Ray Charles: The Genius Hits the Road

RayCharles_TheGeniusHitsThe RoadFresh remaster of Ray Charles’ 1960 ABC-Paramount debut

When Ray Charles left Atlantic for ABC-Paramount, he also sought to expand his stardom on the pop carts, solidifying the crossover success he’d begun with the single “What’d I Say” and the album The Genius of Ray Charles. The first outing for his new label was this 12-song release, whose travel- and place-related theme was sufficiently broad to leave Charles room to roam. The song list was compiled from numbers familiar to Charles and others pitched by his new producer Sid Feller. The titles include tin pan alley classics, Dixieland standards, trad jazz and pop numbers and even the nineteenth century minstrel tune, sung here as gospel with the Raeletts, “Carry Me Back to Old Virginny.”

The productions are backed by brassy orchestrations, lush strings and chorused vocals, leaving only short spaces for piano and sax solos. The upbeat numbers are sizzling, swinging supper club jazz, and the ballads, especially Charles’ tour de force interpretation of Hoagy Charmichael’s “Georgia on My Mind,” are deeply soulful. A few of the songs play like novelties today (and perhaps did so in 1960), but Charles gives each his complete his attention and has fun on lighter numbers such as the boastful “New York’s My Home” and the gleeful “Chattanooga Choo-Choo.” Still, even Charles’ effort can’t save a jokey call-and-response version of “Deep in the Heart of Texas.”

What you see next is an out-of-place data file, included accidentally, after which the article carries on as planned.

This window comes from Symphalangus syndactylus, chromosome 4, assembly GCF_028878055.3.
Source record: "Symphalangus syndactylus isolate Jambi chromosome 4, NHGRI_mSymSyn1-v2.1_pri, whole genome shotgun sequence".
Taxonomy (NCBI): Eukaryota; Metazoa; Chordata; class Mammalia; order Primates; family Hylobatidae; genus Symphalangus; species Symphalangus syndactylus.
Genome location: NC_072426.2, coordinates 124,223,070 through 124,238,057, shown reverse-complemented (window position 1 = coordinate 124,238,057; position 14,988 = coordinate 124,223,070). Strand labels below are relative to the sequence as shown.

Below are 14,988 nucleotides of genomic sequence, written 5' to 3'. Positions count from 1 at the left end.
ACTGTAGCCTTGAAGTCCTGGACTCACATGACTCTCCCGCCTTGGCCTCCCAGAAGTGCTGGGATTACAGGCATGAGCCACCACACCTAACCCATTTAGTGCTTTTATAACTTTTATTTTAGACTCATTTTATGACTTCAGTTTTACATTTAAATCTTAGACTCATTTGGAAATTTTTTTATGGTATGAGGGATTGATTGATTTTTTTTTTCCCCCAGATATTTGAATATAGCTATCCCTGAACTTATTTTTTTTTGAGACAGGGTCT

By this point in his career, Charles was marketing himself more as a vocalist than a pianist, but his mastery of the keys can be heard in the rolling notes of “Basin Street Blues” and the dreamy flights of “Moonlight in Vermont.” The seven bonus tracks on this reissue duplicate the first four appended to Rhino’s 1997 version, including the chart-topping “Hit the Road Jack” and a swinging soul take on Bill Monroe’s “Blue Moon of Kentucky.” Newly added are a romantic version of “The Long and Winding Road,” the country-soul original “I Was On Georgia Time,” and a ham-and-cheesy cover of John Denver’s “Take Me Home, Country Roads.” Rhino’s bonus picks of “I’m Movin’ On” and “Lonely Avenue” were more solid outings.

These tracks aren’t the gutty jazz and soul of Charles’ Atlantic period, nor the groundbreaking interpretational work he’d unleash on 1962’s Modern Sounds in Country and Western Music. They’re a way-point, a transition between Charles’ roots as a jazz player and his future as a pop crooner. The material is a mix of novelties and well-selected chestnuts, and though the orchestrations can get a bit strong, Charles holds down the center with a voice that makes it all worth hearing. As his first top-10 pop album, and hosting his first chart-topping pop single (“Georgia on My Mind”), there are enough winning cuts, particularly the ballads, to merit adding this to your collection. [©2009 hyperbolium dot com]

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